By: TIM FARRELL
Summer Institute of Linguistics, High Wycombe, UK
Of the estimated 6,500 languages in the world today it is reckoned that the majority will cease to exist within fifty years or so. In the history of the world, languages have always come and gone, but in the present time there are some factors which have never existed previously, and which threaten many of the world’s languages in a way they have never been threatened before.
The first is that, with the growing world population and with ever increasing mobility, there are getting to be very few people who have had no contact with speakers of other languages, and the vast majority of people have regular contact with speakers of other languages.
The second is that the spread and use of electronic media and communications is growing exponentially. At times it appears that Balochi, spoken largely by semi-nomadic shepherds or rural farmers and fishermen in the huge open expanses of Balochistan would be unaffected by the developments in urban business and leisure communications. But it is salutary to note that among the Baloch in Lyari within a single generation storytelling has been replaced by radio, then by television, then video, then satellite as a means of family entertainment. This has occurred among a community without extensive economic resources. The development and electrification of population centres in Balochistan, such as Gwadar, Turbat, Panjgur etc. means that this process is rapidly extending throughout the Balochi language area.
It is hard to predict the future, but one scenario would be that this explosion of the mass media, coupled with national language education, would relegate Balochi to being spoken only in the sparsely populated rural areas, and in cities and towns only at home by the older members of the family.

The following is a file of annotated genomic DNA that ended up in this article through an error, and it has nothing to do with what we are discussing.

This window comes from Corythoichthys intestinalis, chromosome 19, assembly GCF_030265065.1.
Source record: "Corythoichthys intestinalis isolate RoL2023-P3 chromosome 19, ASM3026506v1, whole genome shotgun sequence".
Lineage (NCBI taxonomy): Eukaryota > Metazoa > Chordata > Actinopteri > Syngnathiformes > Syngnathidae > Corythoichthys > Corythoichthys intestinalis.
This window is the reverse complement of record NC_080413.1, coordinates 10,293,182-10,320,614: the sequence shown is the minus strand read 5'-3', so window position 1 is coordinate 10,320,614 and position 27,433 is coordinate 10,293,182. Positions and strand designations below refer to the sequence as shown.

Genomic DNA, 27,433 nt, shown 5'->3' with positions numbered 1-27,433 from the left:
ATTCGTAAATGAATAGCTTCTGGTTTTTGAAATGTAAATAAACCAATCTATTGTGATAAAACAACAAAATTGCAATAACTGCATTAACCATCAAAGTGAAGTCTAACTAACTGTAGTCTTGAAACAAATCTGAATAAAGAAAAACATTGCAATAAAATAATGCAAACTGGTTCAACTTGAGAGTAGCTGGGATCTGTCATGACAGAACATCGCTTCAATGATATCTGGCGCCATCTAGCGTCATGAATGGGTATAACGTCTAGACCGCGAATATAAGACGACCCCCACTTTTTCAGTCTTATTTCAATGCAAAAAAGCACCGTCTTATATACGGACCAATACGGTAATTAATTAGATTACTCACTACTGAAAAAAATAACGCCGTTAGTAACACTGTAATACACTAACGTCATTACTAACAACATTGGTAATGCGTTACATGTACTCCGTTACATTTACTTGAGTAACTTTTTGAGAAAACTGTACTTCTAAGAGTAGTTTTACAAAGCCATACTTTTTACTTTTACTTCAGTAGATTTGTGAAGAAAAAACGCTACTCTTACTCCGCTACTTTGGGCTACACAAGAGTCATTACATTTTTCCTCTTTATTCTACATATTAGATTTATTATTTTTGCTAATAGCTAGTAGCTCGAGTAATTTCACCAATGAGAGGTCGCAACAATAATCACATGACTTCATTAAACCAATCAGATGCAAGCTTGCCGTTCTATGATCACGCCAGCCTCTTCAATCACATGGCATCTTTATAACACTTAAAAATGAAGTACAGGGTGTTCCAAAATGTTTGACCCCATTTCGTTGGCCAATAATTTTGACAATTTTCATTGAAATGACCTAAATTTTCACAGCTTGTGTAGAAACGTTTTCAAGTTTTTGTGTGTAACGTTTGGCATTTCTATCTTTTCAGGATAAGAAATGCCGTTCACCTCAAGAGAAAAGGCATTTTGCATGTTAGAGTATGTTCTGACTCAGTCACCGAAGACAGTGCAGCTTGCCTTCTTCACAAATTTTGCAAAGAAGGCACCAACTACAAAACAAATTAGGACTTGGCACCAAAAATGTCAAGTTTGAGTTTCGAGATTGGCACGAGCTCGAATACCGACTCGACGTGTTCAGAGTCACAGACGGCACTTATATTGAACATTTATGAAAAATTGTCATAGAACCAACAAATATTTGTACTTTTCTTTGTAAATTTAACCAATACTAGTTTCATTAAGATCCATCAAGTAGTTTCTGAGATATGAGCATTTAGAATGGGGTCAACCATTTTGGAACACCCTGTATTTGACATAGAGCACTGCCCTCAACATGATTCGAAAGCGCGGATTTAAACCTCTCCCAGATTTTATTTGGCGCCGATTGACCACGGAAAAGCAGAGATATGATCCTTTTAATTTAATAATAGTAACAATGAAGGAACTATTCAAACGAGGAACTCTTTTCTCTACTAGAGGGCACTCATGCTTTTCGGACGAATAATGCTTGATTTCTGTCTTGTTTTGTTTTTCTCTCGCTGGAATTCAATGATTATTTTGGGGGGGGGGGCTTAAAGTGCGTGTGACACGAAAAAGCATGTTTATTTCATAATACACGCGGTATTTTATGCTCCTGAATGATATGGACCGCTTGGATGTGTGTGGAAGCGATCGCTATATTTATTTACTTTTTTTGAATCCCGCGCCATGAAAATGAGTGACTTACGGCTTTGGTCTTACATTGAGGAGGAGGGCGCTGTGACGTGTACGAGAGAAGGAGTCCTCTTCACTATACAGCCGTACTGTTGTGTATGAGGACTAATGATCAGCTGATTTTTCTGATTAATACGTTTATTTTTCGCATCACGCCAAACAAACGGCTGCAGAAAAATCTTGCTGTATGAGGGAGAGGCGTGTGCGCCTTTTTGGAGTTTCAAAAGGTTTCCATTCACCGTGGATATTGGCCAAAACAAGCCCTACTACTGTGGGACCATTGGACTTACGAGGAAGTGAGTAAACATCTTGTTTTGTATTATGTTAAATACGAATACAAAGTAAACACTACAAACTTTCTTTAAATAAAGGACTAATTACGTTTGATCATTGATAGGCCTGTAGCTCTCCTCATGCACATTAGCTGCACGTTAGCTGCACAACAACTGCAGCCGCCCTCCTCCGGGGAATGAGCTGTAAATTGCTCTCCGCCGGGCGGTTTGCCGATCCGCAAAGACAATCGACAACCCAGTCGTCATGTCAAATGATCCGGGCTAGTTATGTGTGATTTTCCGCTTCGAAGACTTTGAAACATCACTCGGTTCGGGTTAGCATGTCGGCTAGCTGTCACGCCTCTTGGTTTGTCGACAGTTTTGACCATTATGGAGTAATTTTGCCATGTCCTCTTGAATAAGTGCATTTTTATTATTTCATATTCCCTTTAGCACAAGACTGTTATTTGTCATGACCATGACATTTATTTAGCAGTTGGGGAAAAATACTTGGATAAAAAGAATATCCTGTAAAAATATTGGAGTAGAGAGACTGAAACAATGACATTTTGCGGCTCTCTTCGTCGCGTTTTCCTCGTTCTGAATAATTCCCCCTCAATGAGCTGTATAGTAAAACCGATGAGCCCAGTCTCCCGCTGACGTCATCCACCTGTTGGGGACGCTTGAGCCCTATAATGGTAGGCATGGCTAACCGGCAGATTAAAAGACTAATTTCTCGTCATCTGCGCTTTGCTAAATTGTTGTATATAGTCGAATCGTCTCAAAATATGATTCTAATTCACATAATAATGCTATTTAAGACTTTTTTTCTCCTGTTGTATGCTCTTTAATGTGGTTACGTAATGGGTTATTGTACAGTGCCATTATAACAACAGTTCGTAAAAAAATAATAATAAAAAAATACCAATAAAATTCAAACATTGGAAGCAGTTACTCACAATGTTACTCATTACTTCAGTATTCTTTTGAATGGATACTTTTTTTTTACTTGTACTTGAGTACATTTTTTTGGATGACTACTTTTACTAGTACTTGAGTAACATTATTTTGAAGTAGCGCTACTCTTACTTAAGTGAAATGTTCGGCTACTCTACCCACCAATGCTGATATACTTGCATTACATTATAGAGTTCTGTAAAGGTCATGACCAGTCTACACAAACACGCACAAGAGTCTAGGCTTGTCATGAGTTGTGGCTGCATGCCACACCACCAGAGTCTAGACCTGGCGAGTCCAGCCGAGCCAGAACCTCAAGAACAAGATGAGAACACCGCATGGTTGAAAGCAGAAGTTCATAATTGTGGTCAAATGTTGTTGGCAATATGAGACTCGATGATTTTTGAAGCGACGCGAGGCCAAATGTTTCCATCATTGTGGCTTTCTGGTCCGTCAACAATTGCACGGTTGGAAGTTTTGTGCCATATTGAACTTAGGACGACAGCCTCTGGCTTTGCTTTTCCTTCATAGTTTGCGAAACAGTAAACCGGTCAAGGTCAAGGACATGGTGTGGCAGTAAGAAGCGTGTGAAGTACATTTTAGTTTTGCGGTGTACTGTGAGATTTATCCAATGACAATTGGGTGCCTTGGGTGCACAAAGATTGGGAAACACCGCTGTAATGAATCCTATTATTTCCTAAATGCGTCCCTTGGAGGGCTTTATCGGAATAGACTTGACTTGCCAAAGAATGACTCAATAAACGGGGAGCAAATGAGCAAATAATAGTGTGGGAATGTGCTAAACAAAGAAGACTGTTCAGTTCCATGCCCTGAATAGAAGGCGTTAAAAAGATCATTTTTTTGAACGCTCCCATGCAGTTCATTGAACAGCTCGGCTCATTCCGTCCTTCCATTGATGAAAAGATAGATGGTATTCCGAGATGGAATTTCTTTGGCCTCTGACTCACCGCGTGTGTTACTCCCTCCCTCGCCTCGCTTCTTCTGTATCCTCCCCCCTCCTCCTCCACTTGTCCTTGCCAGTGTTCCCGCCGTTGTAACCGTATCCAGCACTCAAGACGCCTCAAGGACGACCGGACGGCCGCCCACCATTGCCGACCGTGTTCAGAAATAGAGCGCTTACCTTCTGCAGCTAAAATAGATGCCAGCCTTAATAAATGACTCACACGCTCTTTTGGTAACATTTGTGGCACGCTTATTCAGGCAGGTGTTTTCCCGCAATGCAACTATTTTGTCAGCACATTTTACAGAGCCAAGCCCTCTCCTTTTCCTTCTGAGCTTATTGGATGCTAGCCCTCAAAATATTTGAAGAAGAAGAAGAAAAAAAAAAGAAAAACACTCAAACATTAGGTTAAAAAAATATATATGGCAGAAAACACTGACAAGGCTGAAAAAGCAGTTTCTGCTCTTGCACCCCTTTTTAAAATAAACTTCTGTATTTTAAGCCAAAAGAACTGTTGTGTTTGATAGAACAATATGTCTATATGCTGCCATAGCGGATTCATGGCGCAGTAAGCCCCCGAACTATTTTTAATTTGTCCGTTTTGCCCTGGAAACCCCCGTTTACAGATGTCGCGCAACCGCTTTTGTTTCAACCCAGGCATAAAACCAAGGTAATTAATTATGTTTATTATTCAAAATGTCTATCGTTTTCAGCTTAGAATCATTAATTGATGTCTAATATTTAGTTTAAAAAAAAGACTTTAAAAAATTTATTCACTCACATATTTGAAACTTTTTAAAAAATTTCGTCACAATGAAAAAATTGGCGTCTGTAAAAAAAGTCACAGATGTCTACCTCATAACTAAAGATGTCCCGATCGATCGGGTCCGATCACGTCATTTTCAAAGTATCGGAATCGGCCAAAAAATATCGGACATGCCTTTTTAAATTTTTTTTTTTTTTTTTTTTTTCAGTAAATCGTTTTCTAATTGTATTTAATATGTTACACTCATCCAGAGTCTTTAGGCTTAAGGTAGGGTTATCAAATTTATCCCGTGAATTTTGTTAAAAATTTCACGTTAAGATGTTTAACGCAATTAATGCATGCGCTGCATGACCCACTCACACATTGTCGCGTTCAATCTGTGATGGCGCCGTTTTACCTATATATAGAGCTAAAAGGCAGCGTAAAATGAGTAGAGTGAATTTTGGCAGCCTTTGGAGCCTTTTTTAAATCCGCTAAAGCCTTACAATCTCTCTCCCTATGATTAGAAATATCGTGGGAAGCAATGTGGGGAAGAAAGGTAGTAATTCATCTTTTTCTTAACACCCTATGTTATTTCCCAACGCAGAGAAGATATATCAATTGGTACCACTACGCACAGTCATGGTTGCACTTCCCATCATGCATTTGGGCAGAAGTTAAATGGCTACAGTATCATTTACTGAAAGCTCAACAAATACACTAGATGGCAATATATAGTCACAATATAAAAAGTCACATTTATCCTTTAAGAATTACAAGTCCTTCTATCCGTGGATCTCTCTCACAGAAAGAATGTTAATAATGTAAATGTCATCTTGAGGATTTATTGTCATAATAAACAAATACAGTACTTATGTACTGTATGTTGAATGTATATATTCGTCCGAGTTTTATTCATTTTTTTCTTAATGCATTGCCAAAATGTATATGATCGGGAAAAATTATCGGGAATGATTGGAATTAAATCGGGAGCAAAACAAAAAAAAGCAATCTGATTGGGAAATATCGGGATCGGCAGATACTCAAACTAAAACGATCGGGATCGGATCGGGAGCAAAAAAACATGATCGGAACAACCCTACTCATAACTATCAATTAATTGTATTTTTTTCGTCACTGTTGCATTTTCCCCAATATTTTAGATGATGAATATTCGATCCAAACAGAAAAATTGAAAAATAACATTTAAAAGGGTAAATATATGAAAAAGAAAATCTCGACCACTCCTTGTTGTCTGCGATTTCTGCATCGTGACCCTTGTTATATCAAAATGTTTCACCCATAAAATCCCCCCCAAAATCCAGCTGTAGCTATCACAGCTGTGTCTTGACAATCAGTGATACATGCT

Kathryn Woolard observes that studies of minority languages have shown that bilingual speakers where topic/domain determines which language they talk in, the minority language is showing signs of weakness and decline, but where the language to speak in on a particular occasion is chosen according to the participants in the exchange to minority language is not showing sings of shift to the other languages.
So, for example, if a Baloch feels compelled to write letters in Urdu to other Baloch, this is a sign of retrenchment of Balochi. But if a Baloch writes letters in Urdu to non-Baloch, but in Balochi to Baloch, this type of bilingual performance is not a sign of language weakening. Contact and second language use per se are not a threat to a minority language.
This presents a challenge to the Baloch community, since trade, television, newspapers, and education will increasingly be a factor in the lives of more and more Baloch, bringing ever more domains in which they function in languages other than Balochi. The way to meet this challenge is clearly to extend the use of Balochi to as many of these domains as possible, and perhaps the single most powerful instrument in achieving this in mother tongue education, since mother tongue education would be a means of extending Balochi usage of many academic domains. Even if mother tongue education did not extend through the entire school curriculum, the effect of literacy and use of the mother tongue in formal situations would be to greatly increase its domains of use.
Mother tongue education has traditionally been seen as the great hope for reversing language shift, so much that Joshua Fishman has warned against seeing it as a way of reviving a language unless active home use of the language is not also established. So, for example, in Ireland Gaelic is taught at school and used in many government contexts, but it is still not widely used in the home or community. Fishman thus points out that mother tongue education cannot be expected to revive the language on its own. But Balochi is widely spoken in the home and community. What is needed for Balochi is not so much increased use in the home, but increased use outside of the home, especially in formal situations. Thus it is hoped that with mother tongue education and literacy Baloch will increasingly write letters, post signs, notices and bulletins, read newspapers and magazines in Balochi, as well as doing business and government administration